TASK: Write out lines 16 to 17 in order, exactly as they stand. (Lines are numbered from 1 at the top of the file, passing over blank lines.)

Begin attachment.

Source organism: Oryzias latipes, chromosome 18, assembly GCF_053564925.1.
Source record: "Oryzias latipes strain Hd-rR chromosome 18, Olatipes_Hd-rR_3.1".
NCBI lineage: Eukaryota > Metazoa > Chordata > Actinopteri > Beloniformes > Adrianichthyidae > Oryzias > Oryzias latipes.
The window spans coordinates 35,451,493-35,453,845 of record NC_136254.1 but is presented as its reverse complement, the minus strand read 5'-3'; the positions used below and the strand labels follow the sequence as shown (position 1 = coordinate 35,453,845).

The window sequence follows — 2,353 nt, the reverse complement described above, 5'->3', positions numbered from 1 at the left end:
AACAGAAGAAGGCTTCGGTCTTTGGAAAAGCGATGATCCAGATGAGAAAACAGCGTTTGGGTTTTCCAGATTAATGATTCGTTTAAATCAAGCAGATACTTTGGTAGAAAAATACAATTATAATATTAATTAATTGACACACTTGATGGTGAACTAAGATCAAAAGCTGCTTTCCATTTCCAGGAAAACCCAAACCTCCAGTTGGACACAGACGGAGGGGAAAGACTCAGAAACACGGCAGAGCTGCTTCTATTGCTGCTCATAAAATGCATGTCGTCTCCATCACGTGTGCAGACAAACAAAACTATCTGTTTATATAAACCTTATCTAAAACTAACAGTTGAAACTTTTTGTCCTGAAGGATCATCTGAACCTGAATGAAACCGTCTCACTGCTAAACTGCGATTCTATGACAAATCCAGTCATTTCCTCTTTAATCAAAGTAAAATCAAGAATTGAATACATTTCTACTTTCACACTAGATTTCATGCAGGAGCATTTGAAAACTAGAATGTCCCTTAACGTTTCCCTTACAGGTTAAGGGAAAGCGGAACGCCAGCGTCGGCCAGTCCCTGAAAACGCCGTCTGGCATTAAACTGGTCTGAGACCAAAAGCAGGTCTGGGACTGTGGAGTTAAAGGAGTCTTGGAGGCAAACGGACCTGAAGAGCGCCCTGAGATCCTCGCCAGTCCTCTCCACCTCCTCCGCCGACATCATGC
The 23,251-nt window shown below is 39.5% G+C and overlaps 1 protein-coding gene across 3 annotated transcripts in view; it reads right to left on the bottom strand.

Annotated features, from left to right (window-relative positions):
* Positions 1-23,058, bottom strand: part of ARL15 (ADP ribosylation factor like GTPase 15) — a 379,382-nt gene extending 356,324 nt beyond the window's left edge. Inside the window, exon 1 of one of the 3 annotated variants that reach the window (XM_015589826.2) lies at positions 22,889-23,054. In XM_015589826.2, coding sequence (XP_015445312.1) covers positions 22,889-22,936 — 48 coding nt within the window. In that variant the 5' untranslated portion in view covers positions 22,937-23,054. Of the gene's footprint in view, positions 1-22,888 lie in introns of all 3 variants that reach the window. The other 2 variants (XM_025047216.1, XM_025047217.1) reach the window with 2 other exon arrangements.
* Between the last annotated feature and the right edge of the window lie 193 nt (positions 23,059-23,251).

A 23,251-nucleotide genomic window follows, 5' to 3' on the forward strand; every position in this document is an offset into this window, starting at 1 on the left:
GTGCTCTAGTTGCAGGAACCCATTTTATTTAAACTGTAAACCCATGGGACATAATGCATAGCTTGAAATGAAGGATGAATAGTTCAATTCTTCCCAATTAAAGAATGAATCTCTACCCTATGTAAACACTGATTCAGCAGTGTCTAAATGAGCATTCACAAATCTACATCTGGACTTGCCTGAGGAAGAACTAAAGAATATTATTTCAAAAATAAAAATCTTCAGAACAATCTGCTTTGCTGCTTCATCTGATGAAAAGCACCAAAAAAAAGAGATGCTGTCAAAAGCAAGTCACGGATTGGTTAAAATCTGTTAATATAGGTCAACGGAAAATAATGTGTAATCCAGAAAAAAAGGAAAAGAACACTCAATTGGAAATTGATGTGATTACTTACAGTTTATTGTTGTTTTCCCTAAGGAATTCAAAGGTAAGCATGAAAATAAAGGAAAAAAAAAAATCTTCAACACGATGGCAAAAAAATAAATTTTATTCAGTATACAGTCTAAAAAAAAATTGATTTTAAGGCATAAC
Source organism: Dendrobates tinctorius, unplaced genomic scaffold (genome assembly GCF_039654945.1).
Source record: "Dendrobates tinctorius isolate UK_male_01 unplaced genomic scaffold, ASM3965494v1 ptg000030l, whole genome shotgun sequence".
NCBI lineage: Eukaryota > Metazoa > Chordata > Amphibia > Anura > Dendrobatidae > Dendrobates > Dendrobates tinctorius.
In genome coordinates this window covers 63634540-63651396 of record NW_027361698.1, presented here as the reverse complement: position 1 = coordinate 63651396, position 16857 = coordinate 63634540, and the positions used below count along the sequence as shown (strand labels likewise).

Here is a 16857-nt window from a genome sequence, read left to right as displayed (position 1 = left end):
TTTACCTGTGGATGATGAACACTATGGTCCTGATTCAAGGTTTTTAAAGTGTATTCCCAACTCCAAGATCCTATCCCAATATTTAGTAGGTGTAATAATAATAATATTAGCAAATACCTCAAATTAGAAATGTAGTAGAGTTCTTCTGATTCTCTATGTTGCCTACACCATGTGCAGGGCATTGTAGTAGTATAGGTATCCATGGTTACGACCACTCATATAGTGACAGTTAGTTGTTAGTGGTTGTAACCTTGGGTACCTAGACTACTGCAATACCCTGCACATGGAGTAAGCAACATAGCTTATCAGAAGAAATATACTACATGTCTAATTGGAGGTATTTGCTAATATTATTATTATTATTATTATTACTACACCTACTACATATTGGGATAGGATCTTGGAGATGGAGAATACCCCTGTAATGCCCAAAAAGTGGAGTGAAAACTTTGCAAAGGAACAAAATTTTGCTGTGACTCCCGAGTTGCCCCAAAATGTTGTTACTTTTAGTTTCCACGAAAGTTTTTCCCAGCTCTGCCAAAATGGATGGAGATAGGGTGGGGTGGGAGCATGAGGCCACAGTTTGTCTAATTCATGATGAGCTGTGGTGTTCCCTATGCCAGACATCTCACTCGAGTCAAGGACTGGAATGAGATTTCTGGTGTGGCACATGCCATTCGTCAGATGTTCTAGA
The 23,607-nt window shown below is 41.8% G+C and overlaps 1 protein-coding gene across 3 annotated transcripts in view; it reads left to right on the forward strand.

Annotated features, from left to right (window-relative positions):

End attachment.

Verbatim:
In genome coordinates this window covers 63634540-63651396 of record NW_027361698.1, presented here as the reverse complement: position 1 = coordinate 63651396, position 16857 = coordinate 63634540, and the positions used below count along the sequence as shown (strand labels likewise).

Here is a 16857-nt window from a genome sequence, read left to right as displayed (position 1 = left end):